# Pension - Textbook question - Question 32 on page 108:

Question 32 on page 108:

Based on Exhibits 2 and 3, as well as Holmstead’s assumption about future health care inflation, the debt-to-equity ratio calculated by Rickards for XYZ should be closest to:
A 2.69.
B 2.71.
C 2.73.

Exhibit 3 shows 100 bp increase would result in Benefit obligation change of + \$93.

Answer is:C is correct. To calculate the debt-to-equity ratio, both liabilities and total equity need to be adjusted for the estimated impact of a 100-bp increase in health care costs. The proposed increase in health care costs will increase total liabilities and decrease equity by the same amount. Consequently, the debt-to-equity ratio changes as follows:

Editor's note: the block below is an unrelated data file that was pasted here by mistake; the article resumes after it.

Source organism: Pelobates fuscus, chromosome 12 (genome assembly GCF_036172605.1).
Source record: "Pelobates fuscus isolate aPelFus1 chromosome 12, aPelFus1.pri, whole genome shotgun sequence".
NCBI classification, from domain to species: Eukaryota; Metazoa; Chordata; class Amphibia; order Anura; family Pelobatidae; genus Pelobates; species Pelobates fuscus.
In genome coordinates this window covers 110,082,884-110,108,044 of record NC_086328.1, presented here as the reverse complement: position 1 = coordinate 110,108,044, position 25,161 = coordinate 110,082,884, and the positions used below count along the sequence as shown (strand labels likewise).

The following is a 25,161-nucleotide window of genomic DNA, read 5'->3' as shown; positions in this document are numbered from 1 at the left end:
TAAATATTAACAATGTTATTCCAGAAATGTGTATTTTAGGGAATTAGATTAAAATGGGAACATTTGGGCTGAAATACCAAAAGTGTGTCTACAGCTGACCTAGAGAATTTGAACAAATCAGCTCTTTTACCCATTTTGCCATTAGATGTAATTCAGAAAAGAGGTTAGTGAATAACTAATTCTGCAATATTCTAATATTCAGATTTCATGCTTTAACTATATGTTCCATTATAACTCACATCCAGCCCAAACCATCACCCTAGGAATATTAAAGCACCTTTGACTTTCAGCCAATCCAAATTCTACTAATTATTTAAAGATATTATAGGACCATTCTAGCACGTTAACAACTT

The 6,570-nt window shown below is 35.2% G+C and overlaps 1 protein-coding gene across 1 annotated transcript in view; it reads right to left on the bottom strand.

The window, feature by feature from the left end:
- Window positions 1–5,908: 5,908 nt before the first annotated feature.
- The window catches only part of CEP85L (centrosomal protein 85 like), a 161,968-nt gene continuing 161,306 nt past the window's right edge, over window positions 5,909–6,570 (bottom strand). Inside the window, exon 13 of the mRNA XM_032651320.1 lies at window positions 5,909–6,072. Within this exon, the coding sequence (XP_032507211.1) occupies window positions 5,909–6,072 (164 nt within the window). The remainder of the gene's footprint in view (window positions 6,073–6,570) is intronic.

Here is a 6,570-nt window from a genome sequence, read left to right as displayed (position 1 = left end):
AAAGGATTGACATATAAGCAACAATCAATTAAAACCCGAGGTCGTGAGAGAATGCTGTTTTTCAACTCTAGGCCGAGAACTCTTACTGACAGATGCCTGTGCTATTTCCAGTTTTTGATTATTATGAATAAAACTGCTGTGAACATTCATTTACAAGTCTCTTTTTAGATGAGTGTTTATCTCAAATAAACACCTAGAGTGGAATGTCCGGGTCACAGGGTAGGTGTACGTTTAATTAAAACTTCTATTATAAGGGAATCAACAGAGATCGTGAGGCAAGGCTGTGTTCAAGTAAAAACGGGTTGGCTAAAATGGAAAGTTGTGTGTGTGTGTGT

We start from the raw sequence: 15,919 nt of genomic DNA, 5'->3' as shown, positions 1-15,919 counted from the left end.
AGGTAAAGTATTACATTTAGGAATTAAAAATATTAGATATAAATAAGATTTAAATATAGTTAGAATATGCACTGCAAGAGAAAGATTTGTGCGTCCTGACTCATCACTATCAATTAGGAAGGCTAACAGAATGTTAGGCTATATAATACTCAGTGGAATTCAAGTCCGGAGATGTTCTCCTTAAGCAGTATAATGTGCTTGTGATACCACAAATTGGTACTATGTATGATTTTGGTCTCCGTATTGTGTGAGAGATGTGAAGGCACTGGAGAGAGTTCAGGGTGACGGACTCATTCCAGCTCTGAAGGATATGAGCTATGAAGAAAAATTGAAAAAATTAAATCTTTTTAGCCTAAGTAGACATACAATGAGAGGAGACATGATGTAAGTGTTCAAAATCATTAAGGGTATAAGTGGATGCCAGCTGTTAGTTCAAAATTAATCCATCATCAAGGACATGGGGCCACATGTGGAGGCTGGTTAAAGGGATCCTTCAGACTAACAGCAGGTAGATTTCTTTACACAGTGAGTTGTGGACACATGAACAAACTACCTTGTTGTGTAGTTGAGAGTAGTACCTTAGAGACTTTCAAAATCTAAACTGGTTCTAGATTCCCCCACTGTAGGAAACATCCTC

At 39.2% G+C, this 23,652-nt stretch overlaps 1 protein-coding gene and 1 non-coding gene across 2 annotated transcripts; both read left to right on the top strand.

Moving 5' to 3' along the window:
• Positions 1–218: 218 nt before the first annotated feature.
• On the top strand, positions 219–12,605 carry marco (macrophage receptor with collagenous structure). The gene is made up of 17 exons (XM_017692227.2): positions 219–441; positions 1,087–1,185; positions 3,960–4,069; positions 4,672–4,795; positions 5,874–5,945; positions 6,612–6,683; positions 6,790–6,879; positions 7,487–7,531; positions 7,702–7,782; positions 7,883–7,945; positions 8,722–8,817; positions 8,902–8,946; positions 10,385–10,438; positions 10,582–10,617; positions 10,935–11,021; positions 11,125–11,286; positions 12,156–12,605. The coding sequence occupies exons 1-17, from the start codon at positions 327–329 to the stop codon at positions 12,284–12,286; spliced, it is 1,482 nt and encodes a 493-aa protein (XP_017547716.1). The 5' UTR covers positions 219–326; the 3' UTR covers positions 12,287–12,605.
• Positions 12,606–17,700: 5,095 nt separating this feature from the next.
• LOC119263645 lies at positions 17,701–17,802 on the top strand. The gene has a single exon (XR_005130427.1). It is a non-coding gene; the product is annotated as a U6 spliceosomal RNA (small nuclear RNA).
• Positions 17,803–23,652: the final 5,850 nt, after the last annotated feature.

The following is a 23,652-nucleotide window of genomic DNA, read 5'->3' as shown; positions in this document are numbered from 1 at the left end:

Sensitivity of benefit obligation to 100-bp increase = \$93
Adjusted liabilities = \$17,560 + \$93 = \$17,653
Adjusted equity = \$6,570 – \$93 = \$6,477
Adjusted debt-to-equity ratio = \$17,653/\$6,477 = 2.7255 ≈ 2.73
Consequently, a 100-bp increase in health care costs increases the debt-to-equity ratio to approximately 2.73.

I am confused by why the equity is adjusted by \$93 please, will this be impacted by Retained Earning via income statement please?

Second, why dont we include the impact of \$12 please? as it is change in benefit expenses, which shall impact the retained earning then equity?